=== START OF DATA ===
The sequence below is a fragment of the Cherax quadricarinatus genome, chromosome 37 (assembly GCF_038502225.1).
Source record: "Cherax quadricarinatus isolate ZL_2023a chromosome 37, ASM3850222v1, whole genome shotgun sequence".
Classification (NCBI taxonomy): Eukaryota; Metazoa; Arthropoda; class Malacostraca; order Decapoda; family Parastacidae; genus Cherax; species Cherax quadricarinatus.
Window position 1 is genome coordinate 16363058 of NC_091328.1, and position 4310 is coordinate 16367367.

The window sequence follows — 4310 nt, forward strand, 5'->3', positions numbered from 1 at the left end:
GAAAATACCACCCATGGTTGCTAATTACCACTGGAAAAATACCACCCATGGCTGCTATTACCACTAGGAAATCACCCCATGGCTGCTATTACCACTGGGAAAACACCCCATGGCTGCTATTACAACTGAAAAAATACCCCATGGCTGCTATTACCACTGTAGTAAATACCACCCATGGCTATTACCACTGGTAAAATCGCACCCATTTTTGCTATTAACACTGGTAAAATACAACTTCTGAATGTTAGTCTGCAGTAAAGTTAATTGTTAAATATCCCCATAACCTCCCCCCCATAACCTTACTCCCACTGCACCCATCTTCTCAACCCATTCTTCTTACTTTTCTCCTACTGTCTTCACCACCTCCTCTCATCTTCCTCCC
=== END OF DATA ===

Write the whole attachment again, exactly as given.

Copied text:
The sequence below is a fragment of the Cherax quadricarinatus genome, chromosome 37 (assembly GCF_038502225.1).
Source record: "Cherax quadricarinatus isolate ZL_2023a chromosome 37, ASM3850222v1, whole genome shotgun sequence".
Classification (NCBI taxonomy): Eukaryota; Metazoa; Arthropoda; class Malacostraca; order Decapoda; family Parastacidae; genus Cherax; species Cherax quadricarinatus.
Window position 1 is genome coordinate 16363058 of NC_091328.1, and position 4310 is coordinate 16367367.

The window sequence follows — 4310 nt, forward strand, 5'->3', positions numbered from 1 at the left end:
GAAAATACCACCCATGGTTGCTAATTACCACTGGAAAAATACCACCCATGGCTGCTATTACCACTAGGAAATCACCCCATGGCTGCTATTACCACTGGGAAAACACCCCATGGCTGCTATTACAACTGAAAAAATACCCCATGGCTGCTATTACCACTGTAGTAAATACCACCCATGGCTATTACCACTGGTAAAATCGCACCCATTTTTGCTATTAACACTGGTAAAATACAACTTCTGAATGTTAGTCTGCAGTAAAGTTAATTGTTAAATATCCCCATAACCTCCCCCCCATAACCTTACTCCCACTGCACCCATCTTCTCAACCCATTCTTCTTACTTTTCTCCTACTGTCTTCACCACCTCCTCTCATCTTCCTCCC